Guinness PRO14: Warriors win but flat second half costs them bonus point

Gibbins, Hogg and Ashe score in the first half

Stuart Hogg
Stuart Hogg -dives in four Warriors' second try ***Image: ©Fotosport/David Gibson***

Glasgow Warriors 25

Munster 10

DAVID BARNES @ Scotstoun

HAVING scored three tries to establish a 22-0 lead at half-time, Glasgow Warriors failed to kill-off their resilient but uninspired opponents (missing most of their big internationalists) after the break, and they will hope that the bonus-point they passed up here doesn’t come back to haunt them later in the season.

It is early days, of course. And we have been reminded several times by Dave Rennie already this season that it is about how the team finishes – not starts – the campaign that really matters. So, we shouldn’t read too much into this game of two halves, and the coach was certainly not tearing his hair out in frustration afterwards.

“We’re happy with the first half, we played at the right end of the field and built pressure through multi-phases, and we got rewarded for that,” he said afterwards. “In the second half we were forced to defend a lot and I’m really happy with the way we stood up there, but we were a little loose with the ball in hand when we just needed to keep doing what we did in the first half.


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“We had a couple of dusty offloads and ended up defending more than we probably should have, buy we’re wrapped with the impact of the bench and with our discipline.

“You want to pick up bonus points and having three tries first half we maybe should have scored it before half-time,” he added. “But you’ve got to pay tribute to Munster’s defence too, and second half they denied us possession. We had a couple of opportunities from turnovers when maybe we could have been a bit more clinical and we thought we’d snuck one late for a bonus. Our defence put us in positions we could counter off and we just needed to be a little bit more clinical.”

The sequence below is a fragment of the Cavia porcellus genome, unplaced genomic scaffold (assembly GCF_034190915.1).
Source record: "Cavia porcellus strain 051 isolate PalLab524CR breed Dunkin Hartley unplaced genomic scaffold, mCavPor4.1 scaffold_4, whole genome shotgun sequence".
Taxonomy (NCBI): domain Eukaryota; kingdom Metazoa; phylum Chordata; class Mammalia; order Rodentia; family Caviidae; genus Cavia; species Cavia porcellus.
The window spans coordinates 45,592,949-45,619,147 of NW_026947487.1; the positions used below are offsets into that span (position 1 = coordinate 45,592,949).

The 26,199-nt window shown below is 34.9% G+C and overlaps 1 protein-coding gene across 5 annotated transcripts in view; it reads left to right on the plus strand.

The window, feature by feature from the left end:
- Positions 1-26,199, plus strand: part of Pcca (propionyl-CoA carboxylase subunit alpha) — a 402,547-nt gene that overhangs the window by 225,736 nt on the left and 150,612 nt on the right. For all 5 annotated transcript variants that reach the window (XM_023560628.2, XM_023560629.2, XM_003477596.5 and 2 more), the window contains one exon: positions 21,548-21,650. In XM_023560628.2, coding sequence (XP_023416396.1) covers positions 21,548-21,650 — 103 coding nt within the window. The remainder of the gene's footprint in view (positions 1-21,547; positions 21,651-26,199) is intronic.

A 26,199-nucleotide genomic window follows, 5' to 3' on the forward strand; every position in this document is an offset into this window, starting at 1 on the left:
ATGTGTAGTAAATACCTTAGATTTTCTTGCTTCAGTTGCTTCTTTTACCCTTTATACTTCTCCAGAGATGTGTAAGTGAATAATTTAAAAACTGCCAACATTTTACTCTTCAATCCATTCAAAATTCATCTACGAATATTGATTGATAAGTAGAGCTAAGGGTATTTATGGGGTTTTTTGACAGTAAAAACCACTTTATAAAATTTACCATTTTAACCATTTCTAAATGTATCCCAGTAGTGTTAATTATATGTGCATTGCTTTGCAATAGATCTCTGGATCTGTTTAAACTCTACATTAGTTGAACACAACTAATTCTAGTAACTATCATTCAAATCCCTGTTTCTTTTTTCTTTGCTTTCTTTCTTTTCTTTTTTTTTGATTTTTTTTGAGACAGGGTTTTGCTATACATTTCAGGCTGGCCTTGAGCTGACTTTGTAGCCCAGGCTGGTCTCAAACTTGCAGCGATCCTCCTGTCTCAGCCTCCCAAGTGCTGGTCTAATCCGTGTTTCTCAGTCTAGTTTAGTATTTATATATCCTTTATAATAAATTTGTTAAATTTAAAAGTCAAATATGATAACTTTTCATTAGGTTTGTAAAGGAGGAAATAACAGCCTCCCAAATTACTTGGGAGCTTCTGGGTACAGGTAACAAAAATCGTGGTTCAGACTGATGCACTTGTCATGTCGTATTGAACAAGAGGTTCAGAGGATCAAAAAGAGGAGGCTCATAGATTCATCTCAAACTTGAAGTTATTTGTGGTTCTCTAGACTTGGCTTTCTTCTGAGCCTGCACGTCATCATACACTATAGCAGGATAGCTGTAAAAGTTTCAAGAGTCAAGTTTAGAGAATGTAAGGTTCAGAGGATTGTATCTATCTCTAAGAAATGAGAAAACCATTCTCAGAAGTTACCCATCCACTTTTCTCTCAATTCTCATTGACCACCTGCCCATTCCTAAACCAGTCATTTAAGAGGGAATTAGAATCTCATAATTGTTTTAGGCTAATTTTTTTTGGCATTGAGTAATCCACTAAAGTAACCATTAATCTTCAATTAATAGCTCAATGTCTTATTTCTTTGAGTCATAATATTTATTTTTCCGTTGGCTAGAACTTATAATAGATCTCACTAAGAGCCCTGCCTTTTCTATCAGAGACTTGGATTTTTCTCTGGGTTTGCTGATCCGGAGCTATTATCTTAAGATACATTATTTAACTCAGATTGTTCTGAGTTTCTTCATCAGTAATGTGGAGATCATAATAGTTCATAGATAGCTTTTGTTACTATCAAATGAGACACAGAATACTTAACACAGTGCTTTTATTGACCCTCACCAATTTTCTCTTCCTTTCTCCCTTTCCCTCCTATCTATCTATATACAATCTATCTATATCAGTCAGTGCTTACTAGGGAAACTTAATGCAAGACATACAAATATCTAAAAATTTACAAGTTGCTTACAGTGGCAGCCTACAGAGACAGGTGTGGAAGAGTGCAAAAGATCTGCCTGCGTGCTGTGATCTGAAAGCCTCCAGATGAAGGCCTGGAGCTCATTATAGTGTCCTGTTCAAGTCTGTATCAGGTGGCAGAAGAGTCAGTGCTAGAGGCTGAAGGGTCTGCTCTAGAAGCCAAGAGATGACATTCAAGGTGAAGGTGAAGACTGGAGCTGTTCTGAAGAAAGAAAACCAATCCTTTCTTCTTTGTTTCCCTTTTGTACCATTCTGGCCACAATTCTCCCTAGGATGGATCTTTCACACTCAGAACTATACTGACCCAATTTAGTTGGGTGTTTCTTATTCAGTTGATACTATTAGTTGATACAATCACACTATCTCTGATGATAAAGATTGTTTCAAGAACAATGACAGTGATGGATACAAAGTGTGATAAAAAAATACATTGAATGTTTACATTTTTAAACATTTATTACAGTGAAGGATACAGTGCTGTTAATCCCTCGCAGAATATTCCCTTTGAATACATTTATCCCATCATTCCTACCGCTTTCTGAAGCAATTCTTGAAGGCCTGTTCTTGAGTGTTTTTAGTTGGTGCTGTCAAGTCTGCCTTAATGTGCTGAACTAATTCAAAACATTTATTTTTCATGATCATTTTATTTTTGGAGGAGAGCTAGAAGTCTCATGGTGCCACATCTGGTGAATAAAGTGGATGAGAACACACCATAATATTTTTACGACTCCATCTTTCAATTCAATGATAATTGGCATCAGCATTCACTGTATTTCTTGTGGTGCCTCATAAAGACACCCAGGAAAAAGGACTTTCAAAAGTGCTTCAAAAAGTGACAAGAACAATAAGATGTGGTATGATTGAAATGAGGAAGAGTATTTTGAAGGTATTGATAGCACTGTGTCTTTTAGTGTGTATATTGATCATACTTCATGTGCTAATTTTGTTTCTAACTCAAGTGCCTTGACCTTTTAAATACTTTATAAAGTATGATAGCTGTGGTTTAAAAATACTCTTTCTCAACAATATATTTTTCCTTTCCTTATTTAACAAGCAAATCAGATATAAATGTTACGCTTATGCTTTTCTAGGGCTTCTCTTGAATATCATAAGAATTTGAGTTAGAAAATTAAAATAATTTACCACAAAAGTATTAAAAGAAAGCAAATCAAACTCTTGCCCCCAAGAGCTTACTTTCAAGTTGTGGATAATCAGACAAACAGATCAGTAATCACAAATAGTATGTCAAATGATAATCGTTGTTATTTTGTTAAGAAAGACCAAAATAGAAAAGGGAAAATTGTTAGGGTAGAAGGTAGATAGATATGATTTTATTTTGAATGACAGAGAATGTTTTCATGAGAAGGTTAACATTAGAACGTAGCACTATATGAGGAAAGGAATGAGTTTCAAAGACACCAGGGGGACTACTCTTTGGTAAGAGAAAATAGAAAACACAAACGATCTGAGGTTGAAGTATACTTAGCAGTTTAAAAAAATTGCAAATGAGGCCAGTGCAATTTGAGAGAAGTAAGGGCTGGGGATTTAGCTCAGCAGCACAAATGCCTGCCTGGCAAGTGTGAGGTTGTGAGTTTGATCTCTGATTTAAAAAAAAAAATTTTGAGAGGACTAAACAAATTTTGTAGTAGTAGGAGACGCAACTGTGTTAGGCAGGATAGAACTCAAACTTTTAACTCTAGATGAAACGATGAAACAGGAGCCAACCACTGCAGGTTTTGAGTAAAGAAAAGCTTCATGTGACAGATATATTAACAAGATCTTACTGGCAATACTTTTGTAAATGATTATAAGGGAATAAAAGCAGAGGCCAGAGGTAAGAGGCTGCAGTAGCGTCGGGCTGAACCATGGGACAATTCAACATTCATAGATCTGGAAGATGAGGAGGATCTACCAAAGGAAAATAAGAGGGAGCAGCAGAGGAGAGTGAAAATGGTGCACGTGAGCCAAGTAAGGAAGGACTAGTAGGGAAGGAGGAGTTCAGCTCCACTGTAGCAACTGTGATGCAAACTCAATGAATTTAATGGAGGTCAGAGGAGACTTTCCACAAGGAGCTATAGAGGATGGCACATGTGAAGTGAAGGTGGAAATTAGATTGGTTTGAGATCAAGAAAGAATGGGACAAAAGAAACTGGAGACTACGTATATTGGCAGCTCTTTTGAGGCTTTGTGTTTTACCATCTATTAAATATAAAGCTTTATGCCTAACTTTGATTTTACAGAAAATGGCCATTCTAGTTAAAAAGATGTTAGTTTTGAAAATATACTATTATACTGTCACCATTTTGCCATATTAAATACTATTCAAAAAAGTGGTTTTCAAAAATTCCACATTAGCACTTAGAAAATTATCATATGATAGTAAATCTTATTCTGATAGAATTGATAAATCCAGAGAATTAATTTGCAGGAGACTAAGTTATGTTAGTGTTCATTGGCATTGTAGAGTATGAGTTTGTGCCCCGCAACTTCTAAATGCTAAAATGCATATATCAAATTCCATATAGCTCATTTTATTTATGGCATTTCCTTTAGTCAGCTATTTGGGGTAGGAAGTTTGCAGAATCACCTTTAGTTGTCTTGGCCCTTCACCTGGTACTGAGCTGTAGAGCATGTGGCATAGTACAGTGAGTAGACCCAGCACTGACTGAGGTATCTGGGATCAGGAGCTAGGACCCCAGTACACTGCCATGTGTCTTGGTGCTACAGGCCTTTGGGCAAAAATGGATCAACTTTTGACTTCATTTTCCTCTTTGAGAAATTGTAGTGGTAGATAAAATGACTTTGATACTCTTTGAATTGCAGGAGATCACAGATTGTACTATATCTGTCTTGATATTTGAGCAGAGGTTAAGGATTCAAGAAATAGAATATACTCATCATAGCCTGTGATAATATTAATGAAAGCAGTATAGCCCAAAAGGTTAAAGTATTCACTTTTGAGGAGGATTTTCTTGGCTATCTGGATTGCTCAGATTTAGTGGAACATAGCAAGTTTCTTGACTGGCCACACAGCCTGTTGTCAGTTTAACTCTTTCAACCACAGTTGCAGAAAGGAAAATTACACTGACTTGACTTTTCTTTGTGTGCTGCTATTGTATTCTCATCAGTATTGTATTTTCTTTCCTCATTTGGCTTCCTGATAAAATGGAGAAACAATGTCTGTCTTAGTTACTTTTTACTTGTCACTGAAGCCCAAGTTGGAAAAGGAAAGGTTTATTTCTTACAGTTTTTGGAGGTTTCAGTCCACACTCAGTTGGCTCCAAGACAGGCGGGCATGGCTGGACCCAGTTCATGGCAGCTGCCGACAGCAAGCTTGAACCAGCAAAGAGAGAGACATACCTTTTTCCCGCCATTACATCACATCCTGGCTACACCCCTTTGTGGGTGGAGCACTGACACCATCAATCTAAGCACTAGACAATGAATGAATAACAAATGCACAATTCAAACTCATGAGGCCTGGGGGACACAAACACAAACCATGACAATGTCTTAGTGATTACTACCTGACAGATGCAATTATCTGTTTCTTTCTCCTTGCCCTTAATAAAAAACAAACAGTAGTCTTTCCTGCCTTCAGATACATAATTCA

More Hastings

Adam Hastings was the official man-of-the-match, but Rennie thought one of his pack should have got the nod.

“It was hard to go past some of those big men up front when you get a win like that – dominant scrum, lineout drive and a million tackles in and around those edges – but we’re very happy with Adam. I think it was a step up from last week and he’s going well,” said the coach.

Peter Horne missed an early penalty after Tommy O’Donnell dived on a loose ball from an offside position in the opening minutes, but he was dead on the money with an easier shot from right in front of the posts after quarter of an hour.

Then, after a relentless spell of pressure on the Munster line, involving some mesmerising hot-potato rugby, Hastings’ long, flat pass finally sent Callum Gibbins skidding over in the corner.

The try-scorer was perhaps lucky to be on the park at the time having recklessly thrown himself shoulder first into a ruck during the build-up to Horne’s earlier penalty. There was a hold-up

while the Television Match Official tried and failed to locate the incident. It will be interesting to see if the citing commissioner gets involved.

“It was a big turning point in the game because numbers could have been different for the rest of the game,” was Munster coach Jahann van Graan’s assessment of the situation.

With Warriors also picking up two scrum penalties, it really was going well for the home side, and it got even better on 28 minutes when another period camped deep inside the Munster 22 ultimately led to Stuart Hogg dashing onto Hastings’ wonderfully weighted grubber kick to score try number two. Hogg thumped home the conversion for good measure.